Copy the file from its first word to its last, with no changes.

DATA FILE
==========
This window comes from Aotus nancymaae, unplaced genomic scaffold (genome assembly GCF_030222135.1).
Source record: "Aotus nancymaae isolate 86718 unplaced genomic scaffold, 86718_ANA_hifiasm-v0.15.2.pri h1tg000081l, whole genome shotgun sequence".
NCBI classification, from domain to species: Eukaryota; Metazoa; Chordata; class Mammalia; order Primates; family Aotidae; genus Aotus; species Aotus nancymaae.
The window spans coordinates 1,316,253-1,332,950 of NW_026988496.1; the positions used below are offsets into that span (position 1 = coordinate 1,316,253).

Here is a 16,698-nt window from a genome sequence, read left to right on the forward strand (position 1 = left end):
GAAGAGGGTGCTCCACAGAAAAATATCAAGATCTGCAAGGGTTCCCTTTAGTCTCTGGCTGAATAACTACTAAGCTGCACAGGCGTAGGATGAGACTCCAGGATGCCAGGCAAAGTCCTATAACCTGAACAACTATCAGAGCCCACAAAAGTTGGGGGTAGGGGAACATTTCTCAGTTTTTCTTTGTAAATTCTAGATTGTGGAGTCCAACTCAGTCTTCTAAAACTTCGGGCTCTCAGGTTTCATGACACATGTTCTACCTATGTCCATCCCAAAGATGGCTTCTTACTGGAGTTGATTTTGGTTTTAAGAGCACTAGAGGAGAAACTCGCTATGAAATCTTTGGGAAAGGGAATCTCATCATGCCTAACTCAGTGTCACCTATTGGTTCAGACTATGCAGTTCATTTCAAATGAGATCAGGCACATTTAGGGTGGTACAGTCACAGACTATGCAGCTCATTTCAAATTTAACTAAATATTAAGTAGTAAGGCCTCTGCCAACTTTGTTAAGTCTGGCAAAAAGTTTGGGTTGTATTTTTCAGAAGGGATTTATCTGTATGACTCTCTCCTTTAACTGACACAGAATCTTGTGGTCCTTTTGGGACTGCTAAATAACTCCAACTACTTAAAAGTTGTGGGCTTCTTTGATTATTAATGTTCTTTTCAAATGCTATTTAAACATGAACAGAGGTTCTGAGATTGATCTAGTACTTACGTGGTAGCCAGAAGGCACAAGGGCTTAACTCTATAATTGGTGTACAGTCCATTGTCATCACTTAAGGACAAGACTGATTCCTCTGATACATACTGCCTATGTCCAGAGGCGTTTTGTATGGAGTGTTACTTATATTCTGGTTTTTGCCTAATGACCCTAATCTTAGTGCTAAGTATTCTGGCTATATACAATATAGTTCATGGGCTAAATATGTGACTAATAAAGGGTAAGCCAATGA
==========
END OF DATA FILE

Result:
This window comes from Aotus nancymaae, unplaced genomic scaffold (genome assembly GCF_030222135.1).
Source record: "Aotus nancymaae isolate 86718 unplaced genomic scaffold, 86718_ANA_hifiasm-v0.15.2.pri h1tg000081l, whole genome shotgun sequence".
NCBI classification, from domain to species: Eukaryota; Metazoa; Chordata; class Mammalia; order Primates; family Aotidae; genus Aotus; species Aotus nancymaae.
The window spans coordinates 1,316,253-1,332,950 of NW_026988496.1; the positions used below are offsets into that span (position 1 = coordinate 1,316,253).

Here is a 16,698-nt window from a genome sequence, read left to right on the forward strand (position 1 = left end):
GAAGAGGGTGCTCCACAGAAAAATATCAAGATCTGCAAGGGTTCCCTTTAGTCTCTGGCTGAATAACTACTAAGCTGCACAGGCGTAGGATGAGACTCCAGGATGCCAGGCAAAGTCCTATAACCTGAACAACTATCAGAGCCCACAAAAGTTGGGGGTAGGGGAACATTTCTCAGTTTTTCTTTGTAAATTCTAGATTGTGGAGTCCAACTCAGTCTTCTAAAACTTCGGGCTCTCAGGTTTCATGACACATGTTCTACCTATGTCCATCCCAAAGATGGCTTCTTACTGGAGTTGATTTTGGTTTTAAGAGCACTAGAGGAGAAACTCGCTATGAAATCTTTGGGAAAGGGAATCTCATCATGCCTAACTCAGTGTCACCTATTGGTTCAGACTATGCAGTTCATTTCAAATGAGATCAGGCACATTTAGGGTGGTACAGTCACAGACTATGCAGCTCATTTCAAATTTAACTAAATATTAAGTAGTAAGGCCTCTGCCAACTTTGTTAAGTCTGGCAAAAAGTTTGGGTTGTATTTTTCAGAAGGGATTTATCTGTATGACTCTCTCCTTTAACTGACACAGAATCTTGTGGTCCTTTTGGGACTGCTAAATAACTCCAACTACTTAAAAGTTGTGGGCTTCTTTGATTATTAATGTTCTTTTCAAATGCTATTTAAACATGAACAGAGGTTCTGAGATTGATCTAGTACTTACGTGGTAGCCAGAAGGCACAAGGGCTTAACTCTATAATTGGTGTACAGTCCATTGTCATCACTTAAGGACAAGACTGATTCCTCTGATACATACTGCCTATGTCCAGAGGCGTTTTGTATGGAGTGTTACTTATATTCTGGTTTTTGCCTAATGACCCTAATCTTAGTGCTAAGTATTCTGGCTATATACAATATAGTTCATGGGCTAAATATGTGACTAATAAAGGGTAAGCCAATGA